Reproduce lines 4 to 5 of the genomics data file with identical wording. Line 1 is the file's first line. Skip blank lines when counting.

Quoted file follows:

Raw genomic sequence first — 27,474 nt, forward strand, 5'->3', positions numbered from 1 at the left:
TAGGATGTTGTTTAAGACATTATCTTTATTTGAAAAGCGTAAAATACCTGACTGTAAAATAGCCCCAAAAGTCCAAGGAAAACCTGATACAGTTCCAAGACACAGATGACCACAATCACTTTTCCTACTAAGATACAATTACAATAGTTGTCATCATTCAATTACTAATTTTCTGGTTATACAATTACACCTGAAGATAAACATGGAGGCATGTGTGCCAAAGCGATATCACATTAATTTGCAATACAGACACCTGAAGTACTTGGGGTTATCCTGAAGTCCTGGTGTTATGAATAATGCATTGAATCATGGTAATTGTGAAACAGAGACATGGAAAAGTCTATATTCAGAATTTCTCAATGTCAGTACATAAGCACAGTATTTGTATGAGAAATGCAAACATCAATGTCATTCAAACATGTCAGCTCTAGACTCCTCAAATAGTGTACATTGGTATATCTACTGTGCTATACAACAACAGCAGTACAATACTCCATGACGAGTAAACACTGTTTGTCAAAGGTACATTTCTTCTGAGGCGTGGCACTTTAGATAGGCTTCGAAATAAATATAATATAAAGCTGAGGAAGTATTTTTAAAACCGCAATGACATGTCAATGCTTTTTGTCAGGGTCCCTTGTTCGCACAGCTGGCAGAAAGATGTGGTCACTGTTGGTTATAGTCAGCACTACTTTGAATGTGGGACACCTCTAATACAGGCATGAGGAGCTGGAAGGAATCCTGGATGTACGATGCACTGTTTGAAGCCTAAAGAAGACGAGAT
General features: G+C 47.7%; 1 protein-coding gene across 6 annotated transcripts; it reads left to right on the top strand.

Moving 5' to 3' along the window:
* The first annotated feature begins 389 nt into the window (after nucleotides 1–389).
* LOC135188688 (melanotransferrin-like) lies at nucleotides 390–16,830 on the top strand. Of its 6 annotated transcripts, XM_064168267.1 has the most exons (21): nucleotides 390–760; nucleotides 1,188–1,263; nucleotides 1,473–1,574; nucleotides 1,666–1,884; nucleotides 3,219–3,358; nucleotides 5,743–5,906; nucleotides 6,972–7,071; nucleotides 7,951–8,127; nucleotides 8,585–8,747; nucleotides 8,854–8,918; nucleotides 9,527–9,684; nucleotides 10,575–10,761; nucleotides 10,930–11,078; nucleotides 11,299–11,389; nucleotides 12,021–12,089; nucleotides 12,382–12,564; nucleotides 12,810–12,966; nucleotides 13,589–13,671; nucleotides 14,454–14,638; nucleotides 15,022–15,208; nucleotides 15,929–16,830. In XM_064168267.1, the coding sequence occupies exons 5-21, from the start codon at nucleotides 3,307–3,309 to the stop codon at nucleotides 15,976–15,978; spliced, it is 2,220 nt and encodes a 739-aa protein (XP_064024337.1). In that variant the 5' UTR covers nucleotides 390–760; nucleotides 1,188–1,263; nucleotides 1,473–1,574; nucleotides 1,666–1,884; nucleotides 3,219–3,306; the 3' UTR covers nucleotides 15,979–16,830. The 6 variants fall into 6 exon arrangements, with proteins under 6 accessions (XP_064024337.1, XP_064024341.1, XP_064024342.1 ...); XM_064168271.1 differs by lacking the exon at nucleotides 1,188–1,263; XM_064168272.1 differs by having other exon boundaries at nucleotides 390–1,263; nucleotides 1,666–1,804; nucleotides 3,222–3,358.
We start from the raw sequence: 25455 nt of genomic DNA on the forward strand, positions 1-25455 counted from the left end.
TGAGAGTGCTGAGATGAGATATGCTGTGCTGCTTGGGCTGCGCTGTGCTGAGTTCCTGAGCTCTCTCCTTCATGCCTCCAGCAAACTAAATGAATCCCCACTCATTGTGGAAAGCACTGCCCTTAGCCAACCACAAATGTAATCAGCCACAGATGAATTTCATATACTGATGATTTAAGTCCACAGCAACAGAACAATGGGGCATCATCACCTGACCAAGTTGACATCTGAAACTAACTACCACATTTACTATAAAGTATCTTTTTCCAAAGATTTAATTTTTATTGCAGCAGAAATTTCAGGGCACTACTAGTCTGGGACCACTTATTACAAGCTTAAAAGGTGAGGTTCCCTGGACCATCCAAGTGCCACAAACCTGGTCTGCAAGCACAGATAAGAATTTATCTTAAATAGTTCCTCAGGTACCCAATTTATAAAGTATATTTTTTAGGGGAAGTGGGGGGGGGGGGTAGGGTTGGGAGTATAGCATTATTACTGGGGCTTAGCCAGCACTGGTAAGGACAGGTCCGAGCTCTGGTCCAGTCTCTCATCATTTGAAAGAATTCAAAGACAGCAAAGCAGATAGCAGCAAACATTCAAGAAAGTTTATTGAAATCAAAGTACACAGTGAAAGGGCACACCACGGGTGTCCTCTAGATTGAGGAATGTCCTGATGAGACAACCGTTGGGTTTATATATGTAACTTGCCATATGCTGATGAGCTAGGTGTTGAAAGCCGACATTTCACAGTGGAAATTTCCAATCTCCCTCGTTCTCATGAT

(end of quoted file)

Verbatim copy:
Moving 5' to 3' along the window:
* The first annotated feature begins 389 nt into the window (after nucleotides 1–389).